Each time Williams has made it past the quarter-finals in Melbourne, she has gone on to win the title – a face that could give the world No1 even more confidence.

Williams understandably likes to face Sharapova and she tries to explain her complete dominance over the Russian.

“Something about her game. I like the way she hits the ball. Plus, when I play her, I know automatically I have to step up my game. I think that makes me play better. When I play better, when I’m forced to play better, I don’t know, I do well,” said the 34-year-old Williams.

The match started in warm and sunny conditions under an open roof on Rod Laver Arena and Williams played an uncomfortable first game, bothered every time she threw her ball toss into the sun and her errors gifted Sharapova an early break.

The Russian world No5 repackaged it and gave it back three games later though, double-faulting twice to lose the advantage and the set was on level terms at 2-all.

A sixth double fault from Sharapova saw her go down 0-40 in game eight but she steadied the ship with five consecutive points to get out of trouble and hold for 4-4.

Williams needed almost eight minutes to hold in her next game, saving two break points before she aced and gave out a huge ‘come on’.

Serving to stay in the set, Sharapova saved three set points before faltering on the fourth as Williams edged ahead with a clean volley winner.

Williams got a visit from the trainer between sets, and it appears she wasn’t feeling well.

Her coach Patrick Mouratoglou later revealed she was dizzy in the first set but managed to pull through.

“I was a little lethargic,” Williams said later. “I was just dealing with some food poisoning issues from a few days ago. That was it.”

Williams raced to a 3-0 lead in the second set and another visit from the doctor followed by another break of serve saw the top seed go up 4-0.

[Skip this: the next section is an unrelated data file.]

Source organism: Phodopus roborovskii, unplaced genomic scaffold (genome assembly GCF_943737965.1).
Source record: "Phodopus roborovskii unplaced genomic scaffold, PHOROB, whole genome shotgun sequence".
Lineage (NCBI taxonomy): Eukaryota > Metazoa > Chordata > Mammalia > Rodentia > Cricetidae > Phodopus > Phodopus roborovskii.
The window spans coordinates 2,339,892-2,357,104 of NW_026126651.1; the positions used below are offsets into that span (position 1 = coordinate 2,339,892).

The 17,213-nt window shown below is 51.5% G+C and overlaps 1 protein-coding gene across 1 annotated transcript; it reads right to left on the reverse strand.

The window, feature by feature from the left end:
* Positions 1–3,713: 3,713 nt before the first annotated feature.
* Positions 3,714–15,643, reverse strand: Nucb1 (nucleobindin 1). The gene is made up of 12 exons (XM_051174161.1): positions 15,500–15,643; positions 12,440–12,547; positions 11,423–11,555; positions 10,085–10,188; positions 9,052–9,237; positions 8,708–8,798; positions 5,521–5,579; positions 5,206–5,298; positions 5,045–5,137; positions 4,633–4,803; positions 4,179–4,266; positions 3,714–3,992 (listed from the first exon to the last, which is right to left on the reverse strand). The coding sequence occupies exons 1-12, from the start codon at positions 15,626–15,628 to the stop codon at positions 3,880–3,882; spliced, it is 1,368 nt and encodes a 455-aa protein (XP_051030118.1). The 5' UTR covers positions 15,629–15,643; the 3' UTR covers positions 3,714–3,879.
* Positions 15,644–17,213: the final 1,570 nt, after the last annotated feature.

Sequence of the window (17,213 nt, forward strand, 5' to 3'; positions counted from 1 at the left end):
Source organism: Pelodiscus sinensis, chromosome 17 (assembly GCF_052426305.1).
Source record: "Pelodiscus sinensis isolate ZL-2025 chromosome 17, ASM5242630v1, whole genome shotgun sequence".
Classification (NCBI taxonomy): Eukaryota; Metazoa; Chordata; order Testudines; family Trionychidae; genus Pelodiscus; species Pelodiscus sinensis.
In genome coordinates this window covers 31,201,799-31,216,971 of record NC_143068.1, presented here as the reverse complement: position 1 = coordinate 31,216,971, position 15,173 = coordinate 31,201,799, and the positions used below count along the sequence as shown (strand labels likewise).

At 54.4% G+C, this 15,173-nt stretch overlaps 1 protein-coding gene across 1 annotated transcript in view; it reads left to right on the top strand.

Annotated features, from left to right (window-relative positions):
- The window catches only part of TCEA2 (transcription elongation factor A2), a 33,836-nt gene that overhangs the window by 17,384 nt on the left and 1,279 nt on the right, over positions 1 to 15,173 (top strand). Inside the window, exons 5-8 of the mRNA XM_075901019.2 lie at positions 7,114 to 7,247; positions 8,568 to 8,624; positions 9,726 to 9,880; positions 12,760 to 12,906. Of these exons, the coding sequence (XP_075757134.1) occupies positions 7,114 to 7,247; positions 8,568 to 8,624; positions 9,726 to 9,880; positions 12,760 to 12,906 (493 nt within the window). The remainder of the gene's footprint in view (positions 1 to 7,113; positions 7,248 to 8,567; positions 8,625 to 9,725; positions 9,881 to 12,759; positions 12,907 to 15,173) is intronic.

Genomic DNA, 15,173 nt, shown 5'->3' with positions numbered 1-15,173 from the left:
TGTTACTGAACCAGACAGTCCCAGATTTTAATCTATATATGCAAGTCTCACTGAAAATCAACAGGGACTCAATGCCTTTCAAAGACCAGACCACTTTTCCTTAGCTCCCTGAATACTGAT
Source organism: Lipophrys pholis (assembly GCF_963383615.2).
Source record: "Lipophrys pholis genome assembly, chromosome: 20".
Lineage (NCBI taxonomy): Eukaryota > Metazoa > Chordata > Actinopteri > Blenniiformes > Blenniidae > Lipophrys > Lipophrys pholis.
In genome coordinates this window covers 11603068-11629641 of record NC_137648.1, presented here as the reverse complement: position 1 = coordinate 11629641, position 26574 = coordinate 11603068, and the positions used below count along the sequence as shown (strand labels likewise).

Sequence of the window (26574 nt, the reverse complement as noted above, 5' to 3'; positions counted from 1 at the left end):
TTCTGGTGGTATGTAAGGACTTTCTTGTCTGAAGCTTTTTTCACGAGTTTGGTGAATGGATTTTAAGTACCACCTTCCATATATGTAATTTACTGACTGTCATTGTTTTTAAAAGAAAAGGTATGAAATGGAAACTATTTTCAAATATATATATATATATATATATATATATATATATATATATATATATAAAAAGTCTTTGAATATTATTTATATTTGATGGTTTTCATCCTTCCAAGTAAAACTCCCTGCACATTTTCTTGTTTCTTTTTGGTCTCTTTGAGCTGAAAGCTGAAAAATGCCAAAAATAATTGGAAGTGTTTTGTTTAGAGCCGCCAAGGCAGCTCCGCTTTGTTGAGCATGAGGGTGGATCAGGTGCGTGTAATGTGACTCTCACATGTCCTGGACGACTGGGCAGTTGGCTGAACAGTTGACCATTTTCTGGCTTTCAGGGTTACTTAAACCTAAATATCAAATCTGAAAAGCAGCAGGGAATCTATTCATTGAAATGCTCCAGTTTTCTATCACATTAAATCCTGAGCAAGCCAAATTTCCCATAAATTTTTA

The 21-grand slam champion struck her 12th ace for 5-0 before Sharapova stopped the bleeding.

Serving for the match, Williams faced a break point as Sharapova unleashed a forehand return winner down the line. Williams saved it, and another before sealing the match with a big serve-forehand drive combo to glide into her 30th grand slam semi-final.

Sharapova had fired 21 aces in her previous round against Belinda Bencic. Against Williams, she could only muster three in the whole match.

The Russian described Williams as explosive while the top seed called her opponent an “incredibly intense focused player”.

Looking ahead to her semi-final with Radwanska, whom she leads 8-0 head-to-head, Williams said: “She got the better of me at Hopman Cup last year. It will be a good match. She’s been playing really well towards the end of the year, and already this year she’s been very consistent.

“She presents a completely different game, an extremely exciting game. So I think it will be a long match and it will be a good match to see where I am.

“I know Aga really well. She’s a really nice girl. She goes out of her way to say hi. It’s really cool. We always get along. Whoever wins, we both deserve to be in the final. If she wins, I’ll be very happy for her. I’m sure she’ll feel the same way.”